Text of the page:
Teaching the Allegory of Plato’s Cave in Religious Education can be a daunting task. In this piece, Nikki McGee breaks down how she teaches it to Year 7 and why she teaches it in this way…
What went wrong previously in my teaching?
Our Year 7 curriculum begins with a unit that asks, “what is the love of wisdom?” which draws on Ancient Greek philosophy. The key story for this unit is the Allegory of Plato’s Cave. For many students, this is an exciting start to their KS3 RE because they enjoy the process of questioning what they once took to be certain. It is also a unit that acts as a spoiler for much of their future learning in RE. However, after reviewing the students’ work, I realised that far too many were just learning the narrative of the story and not engaging with the philosophy, there is little point in having a disciplinary curriculum if you don’t engage with the disciplines. I knew that I had to do better.
What do I want my students to know or be able to do?
I want my students to know the “gist” of the story of Plato’s Cave, they do not need the detail that an A Level student needs and whilst I want them to know that the story is an allegory, they do not have to know the meaning of every object or event. At a most basic level, I want them to connect the story to the life of Socrates and to have thought about why seeking the truth is important but can be seen as dangerous. I also want the students to consider that the word “reality” is perhaps a more complex word than they had previously thought and whether there is more to the world than their senses reveal.
What do my students already know?
At the start of the unit, the students learn that philosophy is a search for wisdom. I spend a lot of time preparing the students to read the story of the cave, laying the ground for them to see the philosophical themes rather than adding them in after they read the story.
Rather than leaping straight into the world of the Ancient Greeks, we use a questionnaire from the RE Today Challenging Knowledge series called “What is real? How do you know?”. I have put this at the start of the unit to make the students think philosophically from the beginning. The questionnaire asks students to rate how far they agree with 22 different statements, many of which encourage the students to engage with the themes of reality and knowledge that underpin the allegory of Plato’s Cave. A sample of questions is below:
- I only believe in what I can see, touch or hear. Only my senses can tell me what is real. The human mind is real. We can’t see it, and we can’t touch it, but it’s there, somehow. It is in the brain but not the same as the brain.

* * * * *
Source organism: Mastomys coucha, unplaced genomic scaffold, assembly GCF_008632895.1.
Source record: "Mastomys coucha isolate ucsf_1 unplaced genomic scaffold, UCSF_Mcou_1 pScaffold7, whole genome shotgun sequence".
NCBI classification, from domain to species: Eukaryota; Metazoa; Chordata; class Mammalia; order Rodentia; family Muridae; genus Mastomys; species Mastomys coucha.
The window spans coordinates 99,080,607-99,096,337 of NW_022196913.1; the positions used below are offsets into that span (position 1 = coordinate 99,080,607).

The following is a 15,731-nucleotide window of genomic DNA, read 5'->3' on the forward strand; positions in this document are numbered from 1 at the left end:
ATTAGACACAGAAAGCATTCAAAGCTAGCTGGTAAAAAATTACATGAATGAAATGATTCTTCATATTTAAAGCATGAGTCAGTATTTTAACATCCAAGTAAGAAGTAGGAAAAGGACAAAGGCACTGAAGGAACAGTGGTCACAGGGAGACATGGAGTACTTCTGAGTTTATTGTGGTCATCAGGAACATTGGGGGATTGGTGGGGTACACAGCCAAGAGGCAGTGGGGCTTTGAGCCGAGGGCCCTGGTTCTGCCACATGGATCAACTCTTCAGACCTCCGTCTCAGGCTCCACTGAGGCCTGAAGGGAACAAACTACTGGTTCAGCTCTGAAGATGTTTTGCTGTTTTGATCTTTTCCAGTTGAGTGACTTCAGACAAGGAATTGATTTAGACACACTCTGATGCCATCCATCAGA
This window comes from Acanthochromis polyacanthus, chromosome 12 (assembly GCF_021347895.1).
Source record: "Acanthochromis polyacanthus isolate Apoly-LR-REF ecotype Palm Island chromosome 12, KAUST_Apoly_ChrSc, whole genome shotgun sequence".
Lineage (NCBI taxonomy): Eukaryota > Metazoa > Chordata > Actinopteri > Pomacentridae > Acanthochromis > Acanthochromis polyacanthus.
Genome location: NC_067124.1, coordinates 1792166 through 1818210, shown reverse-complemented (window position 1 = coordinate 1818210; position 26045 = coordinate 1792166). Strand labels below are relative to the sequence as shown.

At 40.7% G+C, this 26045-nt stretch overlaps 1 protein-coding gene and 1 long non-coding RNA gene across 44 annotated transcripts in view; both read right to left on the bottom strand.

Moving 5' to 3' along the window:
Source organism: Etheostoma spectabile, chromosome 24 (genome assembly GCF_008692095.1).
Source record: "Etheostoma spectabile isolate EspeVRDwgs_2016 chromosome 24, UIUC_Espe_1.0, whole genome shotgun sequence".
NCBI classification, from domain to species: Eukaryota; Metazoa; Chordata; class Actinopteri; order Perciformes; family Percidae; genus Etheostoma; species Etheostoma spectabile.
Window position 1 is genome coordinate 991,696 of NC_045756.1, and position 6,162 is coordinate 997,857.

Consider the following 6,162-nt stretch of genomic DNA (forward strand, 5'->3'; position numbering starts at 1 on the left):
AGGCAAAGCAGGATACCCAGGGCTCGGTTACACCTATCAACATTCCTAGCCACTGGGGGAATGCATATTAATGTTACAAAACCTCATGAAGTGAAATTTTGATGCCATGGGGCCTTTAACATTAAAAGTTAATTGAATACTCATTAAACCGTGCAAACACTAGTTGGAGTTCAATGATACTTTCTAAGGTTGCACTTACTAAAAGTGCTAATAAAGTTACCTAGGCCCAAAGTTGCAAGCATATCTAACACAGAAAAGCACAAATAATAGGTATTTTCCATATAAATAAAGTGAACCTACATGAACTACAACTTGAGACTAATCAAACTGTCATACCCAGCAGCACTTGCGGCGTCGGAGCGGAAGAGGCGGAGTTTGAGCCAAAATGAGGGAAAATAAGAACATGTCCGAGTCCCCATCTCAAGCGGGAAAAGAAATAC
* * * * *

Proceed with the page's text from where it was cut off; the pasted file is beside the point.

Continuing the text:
- The material world is one kind of reality. The worlds of soul, thoughts, spirituality and emotions are real too, but in a different way.
- The word real has many meanings.
- Ideas are real, but not in the same way that atoms are real.
I use the painting, “The School Of Athens” to introduce the philosophers we will study in this unit, and I then zone in on Heraclitus whom the students will merely encounter rather than study in detail. I introduce Heraclitus as a philosopher known for his melancholy and say that we are going to find out why he was so sad using the quote “No man ever steps in the same river twice, for it’s not the same river and he’s not the same man”.
We discuss that he is melancholy because as a philosopher he is seeking wisdom about a world that is constantly changing or in a state of flux. I use choral repetition to encourage the students to use the word flux. I compare Heraclitus to my husband (the melancholy Mr McGee!) who is trying to work out how to make me happy, but I keep changing my mind and so the task feels frustrating.
The students have also studied the life of Socrates, they have practised using the Socratic Method and using the painting “The Death of Socrates” we look at the trial of Socrates and how this event haunts Plato. This will help them to suggest that the allegory of the cave could represent the life and death of Socrates.
Finally, I make the students draw horses and circles. I ask them to imagine a perfect circle and draw it and a perfect horse and then draw it. It is important that they think before they draw so that a comparison can be made between ideas and physical objects. This is also an opportunity for some fun and relationship building with my new students as I put their drawings under a visualiser and ask if they really think that a horse looks like that.